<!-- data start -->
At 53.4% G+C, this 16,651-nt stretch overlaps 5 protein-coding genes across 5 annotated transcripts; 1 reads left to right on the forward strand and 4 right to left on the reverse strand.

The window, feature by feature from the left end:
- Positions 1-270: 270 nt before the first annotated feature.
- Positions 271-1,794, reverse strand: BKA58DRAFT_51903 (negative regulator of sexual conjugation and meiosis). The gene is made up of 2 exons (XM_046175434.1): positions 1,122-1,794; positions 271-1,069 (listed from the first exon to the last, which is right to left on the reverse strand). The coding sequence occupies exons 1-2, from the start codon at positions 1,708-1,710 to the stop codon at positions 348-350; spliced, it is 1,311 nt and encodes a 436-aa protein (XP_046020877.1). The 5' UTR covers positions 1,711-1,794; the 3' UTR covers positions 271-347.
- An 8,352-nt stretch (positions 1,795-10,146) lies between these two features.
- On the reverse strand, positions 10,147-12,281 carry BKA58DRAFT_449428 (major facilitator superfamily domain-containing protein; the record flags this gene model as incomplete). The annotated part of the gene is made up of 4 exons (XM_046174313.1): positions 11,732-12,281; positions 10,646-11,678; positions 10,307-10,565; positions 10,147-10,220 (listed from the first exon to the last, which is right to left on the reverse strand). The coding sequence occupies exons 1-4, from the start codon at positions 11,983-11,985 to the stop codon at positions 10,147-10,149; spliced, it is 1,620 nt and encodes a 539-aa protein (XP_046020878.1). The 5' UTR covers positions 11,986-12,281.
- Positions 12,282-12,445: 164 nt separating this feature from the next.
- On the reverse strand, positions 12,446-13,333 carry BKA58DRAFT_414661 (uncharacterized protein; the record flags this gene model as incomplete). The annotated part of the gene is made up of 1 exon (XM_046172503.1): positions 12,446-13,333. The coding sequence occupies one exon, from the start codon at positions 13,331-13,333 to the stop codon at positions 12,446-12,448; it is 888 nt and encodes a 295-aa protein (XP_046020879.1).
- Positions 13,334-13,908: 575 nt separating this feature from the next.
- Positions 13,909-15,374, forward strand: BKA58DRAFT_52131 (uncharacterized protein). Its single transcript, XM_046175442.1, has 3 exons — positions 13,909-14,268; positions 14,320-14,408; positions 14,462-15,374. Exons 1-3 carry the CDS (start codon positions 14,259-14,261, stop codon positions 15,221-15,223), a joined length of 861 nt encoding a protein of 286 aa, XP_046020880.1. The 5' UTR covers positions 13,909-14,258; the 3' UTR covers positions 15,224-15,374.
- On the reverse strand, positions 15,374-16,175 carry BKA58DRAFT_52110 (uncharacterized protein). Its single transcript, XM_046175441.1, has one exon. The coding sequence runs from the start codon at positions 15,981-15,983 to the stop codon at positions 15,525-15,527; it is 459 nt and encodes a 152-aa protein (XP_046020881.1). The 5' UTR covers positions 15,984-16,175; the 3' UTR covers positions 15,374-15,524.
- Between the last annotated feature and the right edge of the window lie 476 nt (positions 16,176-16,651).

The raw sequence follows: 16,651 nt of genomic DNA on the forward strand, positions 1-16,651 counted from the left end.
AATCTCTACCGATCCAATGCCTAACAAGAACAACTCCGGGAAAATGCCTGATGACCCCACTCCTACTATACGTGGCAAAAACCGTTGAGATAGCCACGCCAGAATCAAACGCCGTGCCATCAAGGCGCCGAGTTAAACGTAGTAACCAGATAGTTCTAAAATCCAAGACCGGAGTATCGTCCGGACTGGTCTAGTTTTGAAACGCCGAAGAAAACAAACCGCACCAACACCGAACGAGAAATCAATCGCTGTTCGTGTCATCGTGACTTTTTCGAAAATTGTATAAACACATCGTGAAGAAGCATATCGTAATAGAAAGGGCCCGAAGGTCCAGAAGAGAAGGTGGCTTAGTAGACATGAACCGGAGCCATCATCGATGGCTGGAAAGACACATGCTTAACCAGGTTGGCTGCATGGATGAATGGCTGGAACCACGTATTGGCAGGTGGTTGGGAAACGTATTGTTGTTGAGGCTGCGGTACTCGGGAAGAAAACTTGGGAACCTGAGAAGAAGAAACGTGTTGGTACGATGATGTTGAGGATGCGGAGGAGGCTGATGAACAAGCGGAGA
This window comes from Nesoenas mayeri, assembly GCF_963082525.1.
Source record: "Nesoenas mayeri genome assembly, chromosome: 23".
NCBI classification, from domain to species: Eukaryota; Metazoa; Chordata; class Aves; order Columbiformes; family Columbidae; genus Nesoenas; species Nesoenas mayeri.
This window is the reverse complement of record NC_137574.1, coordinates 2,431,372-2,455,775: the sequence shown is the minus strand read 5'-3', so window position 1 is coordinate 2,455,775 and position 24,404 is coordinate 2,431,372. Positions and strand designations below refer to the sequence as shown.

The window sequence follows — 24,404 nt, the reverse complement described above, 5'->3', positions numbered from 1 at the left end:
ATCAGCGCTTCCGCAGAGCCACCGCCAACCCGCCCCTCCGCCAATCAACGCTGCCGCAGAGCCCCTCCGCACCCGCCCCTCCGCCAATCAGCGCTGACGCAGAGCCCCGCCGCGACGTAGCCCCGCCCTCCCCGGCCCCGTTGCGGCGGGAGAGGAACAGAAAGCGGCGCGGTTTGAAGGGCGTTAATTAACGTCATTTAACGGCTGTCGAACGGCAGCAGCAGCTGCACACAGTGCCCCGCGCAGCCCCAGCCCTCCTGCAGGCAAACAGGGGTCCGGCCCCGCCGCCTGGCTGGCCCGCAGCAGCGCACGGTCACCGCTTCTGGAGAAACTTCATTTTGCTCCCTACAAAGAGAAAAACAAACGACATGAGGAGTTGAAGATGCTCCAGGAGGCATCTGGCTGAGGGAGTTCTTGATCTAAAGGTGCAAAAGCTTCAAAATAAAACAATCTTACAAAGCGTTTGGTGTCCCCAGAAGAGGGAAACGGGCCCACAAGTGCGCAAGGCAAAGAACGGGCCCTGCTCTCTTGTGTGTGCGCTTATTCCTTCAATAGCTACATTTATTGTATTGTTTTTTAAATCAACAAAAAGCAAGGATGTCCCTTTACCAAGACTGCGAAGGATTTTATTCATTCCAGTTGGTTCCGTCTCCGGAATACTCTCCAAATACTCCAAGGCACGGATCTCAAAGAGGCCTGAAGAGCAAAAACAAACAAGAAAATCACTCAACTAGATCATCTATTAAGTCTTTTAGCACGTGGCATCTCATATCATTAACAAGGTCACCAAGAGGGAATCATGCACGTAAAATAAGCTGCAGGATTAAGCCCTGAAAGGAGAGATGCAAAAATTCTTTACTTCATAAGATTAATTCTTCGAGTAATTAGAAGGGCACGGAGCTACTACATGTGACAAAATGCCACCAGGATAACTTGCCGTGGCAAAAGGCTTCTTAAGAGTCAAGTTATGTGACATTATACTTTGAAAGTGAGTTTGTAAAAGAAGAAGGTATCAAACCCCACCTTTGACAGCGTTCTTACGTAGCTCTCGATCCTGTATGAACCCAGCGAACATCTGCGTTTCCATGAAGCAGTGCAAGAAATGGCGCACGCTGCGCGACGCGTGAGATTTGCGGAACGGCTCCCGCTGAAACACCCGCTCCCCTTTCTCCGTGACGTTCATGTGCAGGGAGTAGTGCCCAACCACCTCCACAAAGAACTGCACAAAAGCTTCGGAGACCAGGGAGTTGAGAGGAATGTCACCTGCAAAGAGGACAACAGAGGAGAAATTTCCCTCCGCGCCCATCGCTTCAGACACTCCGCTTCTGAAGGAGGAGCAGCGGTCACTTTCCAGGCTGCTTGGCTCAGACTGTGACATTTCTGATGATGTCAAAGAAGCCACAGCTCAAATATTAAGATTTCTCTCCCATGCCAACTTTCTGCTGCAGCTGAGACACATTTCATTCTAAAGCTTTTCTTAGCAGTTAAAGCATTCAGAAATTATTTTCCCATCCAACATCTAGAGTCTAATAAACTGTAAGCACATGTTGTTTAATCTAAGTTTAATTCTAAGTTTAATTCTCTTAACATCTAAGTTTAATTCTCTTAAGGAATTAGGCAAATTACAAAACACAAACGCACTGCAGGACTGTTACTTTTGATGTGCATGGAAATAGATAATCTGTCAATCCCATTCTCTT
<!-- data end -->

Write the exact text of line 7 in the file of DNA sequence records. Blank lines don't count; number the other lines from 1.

- Positions 12,282-12,445: 164 nt separating this feature from the next.